@Mark Brackett: "a 'domain' model that's little more than getters/setters". Interesting point. I've never seen this happen. I suppose it could happen, but it's seems trivial to create a domain model that's actually complete. Perhaps I've just been lucky. – S.Lott Mar 27 '10 at 17:49

I have the feeling that you are trying to grab too much at once. It is fine to experiment with databases, TDD and UML diagrams; that in itself would IMHO be enough for a single project. This first experimental project will teach you a lot, based on which you will be able to do a much better job on the next project. But I would not expect this first try to bring results which can convince other developers to pick up TDD, and/or management to change its way of thinking. You need to understand and experience things at first yourself, before you can reasonably explain them to others.

For advice on unit testing DB apps, see these threads for starters:

I am not sure what you mean by "prototyping via class diagrams". Class diagrams are fine for discussing / communicating your design to other developers, and should certainly be in the toolkit of every good developer. A whiteboard session with someone, sketching and erasing design elements on the fly is a great way to clarify the design and the forces influencing it. However, IMHO this is "prototyping" only in a very broad sense. A real prototype to me is code - that is the only way to verify whether or not your design really works in practice.

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First the backbone of any web application is the database. I would suggest starting simple, doing up the database design and then writing model and view classes to render them. Second, you should design your DB with your goals in mind (sub-pages, tree structure) but don't be afraid to make mistakes. We could drill you on normalization or benefits of using a object relational model but if you personally don't see the need for those, it'll be hard to internalize the concepts.

TDD can be employed from day one, as you test the model and view classes of the DB. UML I am not sure it would be helpful - if possible just stick to sequence, class and collaboration diagrams.

A concrete answer for using DB in unit test - insert dummy rows during setup, and remove them during the teardown stages. You may want to write a PHP script to "clean up" a DB after testing.

Hope this helps!

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What I would like to do is use Test Driven Development and class diagramming as part of my process for developing this project.

Those are 2 different approaches to design - you need to pick one. TDD drives the design based on behaviors and tests. UML tends to be used in BDUF (Big Design Up Front) - though it can be used just to informally communicate between devs without being a part of the "design". Bottom line, though - is that you need to decide how you want to design your software. For me, I'm usually more comfortable with a TDD approach - but for a well known domain, I may do a BDUF session instead (though I don't use UML).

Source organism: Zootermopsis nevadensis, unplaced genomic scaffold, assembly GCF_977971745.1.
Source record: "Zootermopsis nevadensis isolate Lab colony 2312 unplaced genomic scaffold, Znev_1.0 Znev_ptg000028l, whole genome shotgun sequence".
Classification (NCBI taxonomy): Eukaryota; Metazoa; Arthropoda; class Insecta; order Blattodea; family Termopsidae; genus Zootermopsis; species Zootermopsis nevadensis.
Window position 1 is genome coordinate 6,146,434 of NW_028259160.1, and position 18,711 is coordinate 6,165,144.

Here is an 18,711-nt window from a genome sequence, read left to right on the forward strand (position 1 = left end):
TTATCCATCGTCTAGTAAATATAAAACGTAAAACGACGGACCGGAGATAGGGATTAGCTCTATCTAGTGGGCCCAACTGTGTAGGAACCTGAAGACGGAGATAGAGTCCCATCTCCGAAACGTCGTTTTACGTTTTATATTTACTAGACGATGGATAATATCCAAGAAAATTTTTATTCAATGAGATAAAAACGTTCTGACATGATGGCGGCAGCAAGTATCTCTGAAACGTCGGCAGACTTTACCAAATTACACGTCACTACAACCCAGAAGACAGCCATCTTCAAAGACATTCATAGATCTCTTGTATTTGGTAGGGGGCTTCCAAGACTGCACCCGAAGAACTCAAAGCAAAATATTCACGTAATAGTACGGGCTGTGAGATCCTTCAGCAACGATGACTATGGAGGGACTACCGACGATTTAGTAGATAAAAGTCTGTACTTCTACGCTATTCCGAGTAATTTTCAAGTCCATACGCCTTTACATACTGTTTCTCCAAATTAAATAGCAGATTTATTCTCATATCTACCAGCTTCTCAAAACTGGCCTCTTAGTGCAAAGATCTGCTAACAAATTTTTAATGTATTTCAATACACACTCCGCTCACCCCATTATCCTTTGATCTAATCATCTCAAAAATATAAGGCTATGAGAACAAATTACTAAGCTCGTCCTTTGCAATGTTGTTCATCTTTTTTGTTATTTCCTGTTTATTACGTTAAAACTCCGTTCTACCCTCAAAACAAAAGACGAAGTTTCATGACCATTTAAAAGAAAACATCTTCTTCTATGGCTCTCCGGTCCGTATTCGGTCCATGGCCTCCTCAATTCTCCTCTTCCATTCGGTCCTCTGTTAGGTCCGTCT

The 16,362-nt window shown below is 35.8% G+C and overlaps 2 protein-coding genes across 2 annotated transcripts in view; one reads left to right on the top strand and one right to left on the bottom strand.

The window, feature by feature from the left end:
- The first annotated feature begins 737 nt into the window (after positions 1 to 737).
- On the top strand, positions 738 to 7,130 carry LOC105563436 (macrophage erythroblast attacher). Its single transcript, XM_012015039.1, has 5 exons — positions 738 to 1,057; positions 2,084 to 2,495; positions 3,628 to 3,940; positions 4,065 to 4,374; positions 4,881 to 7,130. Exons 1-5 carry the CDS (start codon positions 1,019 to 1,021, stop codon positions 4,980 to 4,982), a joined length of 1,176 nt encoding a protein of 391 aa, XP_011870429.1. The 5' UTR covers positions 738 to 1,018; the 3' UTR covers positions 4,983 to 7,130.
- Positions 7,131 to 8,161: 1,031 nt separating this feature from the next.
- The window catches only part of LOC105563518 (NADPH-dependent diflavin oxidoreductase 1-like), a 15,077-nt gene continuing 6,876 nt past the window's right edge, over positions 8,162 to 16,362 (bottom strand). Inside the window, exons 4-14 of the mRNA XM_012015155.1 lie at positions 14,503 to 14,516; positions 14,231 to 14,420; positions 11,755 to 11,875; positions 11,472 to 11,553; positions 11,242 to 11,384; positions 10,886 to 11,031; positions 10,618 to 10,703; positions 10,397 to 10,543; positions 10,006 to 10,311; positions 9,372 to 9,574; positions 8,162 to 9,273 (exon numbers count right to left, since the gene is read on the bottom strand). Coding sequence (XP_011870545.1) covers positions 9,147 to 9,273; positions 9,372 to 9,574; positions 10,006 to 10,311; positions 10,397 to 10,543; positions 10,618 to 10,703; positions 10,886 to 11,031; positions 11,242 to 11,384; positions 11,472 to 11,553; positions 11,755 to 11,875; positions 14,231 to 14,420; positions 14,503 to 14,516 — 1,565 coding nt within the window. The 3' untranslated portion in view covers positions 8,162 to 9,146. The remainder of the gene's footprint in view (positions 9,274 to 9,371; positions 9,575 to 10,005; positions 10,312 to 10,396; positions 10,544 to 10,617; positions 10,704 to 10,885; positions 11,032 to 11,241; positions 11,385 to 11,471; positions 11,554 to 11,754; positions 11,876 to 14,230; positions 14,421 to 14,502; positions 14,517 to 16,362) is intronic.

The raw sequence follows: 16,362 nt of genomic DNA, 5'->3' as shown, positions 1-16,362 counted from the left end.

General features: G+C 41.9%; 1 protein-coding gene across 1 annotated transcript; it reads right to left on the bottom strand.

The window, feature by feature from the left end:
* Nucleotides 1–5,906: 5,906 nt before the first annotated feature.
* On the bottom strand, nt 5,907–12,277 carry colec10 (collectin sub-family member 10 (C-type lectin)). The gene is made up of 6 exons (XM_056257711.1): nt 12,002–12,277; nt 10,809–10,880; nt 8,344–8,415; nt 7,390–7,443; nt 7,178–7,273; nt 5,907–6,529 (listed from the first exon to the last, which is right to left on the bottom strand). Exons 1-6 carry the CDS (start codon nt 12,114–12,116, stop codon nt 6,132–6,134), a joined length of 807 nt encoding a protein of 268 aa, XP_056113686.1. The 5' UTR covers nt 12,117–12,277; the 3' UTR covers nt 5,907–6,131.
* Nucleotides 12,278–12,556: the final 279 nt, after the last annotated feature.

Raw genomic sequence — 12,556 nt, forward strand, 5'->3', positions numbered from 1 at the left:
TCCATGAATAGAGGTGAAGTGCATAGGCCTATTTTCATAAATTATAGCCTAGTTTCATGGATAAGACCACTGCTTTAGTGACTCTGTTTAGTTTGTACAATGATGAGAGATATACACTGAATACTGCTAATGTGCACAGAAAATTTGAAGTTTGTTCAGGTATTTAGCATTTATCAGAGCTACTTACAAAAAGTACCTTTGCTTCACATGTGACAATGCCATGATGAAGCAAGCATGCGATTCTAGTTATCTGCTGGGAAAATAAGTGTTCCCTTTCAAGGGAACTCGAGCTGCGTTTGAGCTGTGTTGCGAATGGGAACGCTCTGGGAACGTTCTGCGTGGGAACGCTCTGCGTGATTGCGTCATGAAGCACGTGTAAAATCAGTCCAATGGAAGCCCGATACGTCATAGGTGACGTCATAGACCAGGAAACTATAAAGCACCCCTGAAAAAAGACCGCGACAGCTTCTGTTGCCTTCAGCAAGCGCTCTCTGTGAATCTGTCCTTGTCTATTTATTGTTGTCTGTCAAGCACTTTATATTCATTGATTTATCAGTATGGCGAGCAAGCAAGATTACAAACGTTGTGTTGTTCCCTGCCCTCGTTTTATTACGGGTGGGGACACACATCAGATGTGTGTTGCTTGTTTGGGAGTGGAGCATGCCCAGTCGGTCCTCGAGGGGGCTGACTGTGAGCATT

My problem; I'm not sure where to start. I have read on Unit Testing and UML, but never used them in practice.

Assuming you're talking [T|B]DD, and not "unit testing" - you start with tests that prove the behaviors you need for your application. If you go the [T|B]DD route, I'd probably skip the UML entirely. Otherwise, just run a UML generator when you're done and it'll make you some pretty pictures. ;)

public class WhenAddingNewProject {
    public void SubPagesAreCreated() {
       var p = Project.Create("MyProjectGroup\\MyTestProject");

       Assert.IsGreaterThan(p.SubPages.Count, 0);

    public void FirstSubPageIsWikiPage() {
       var p = CreateProject();
       var subPage = p.SubPages[0];

       Assert.AreEqual(subPage.Title == "MyTestProject Wiki");

    [Test(ExpectedException := typeof(SecurityException))]
    public void DefaultsToAdministratorPrivileges() {
       var p = CreateProject();

       var u = User.Login("testuser", "testpassword"); 
       Assert.AreEqual(UserRole.User, u.Role);


    private Project CreateProject() {
       return Project.Create("MyProjectGroup\\MyTestProject");

Also, having never worked with databases before, how to I incorporate these items into the models and test units?

You don't. By definition, if you're hitting the database - you're running an integration test, not a unit test. For unit tests, you want to abstract the database out and ignore/mock/replace it. By getting your logic out of the database, you can test it separately - then you only need to test your loading/saving of data (you are using an ORM, right?).

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My suggestion would be to start with ASP.NET MVC. There is a very good sample on building a simple web site with a database.

Look for more details here : The Nerd Dinner (Free download)

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Why not to start with a class diagram ? You model your application then create the java code with JPA annotation coming directly from the model (e.g. stereotypes are also annotations) and finally you use a mapper such Hibernate / EJB 3 to create your database.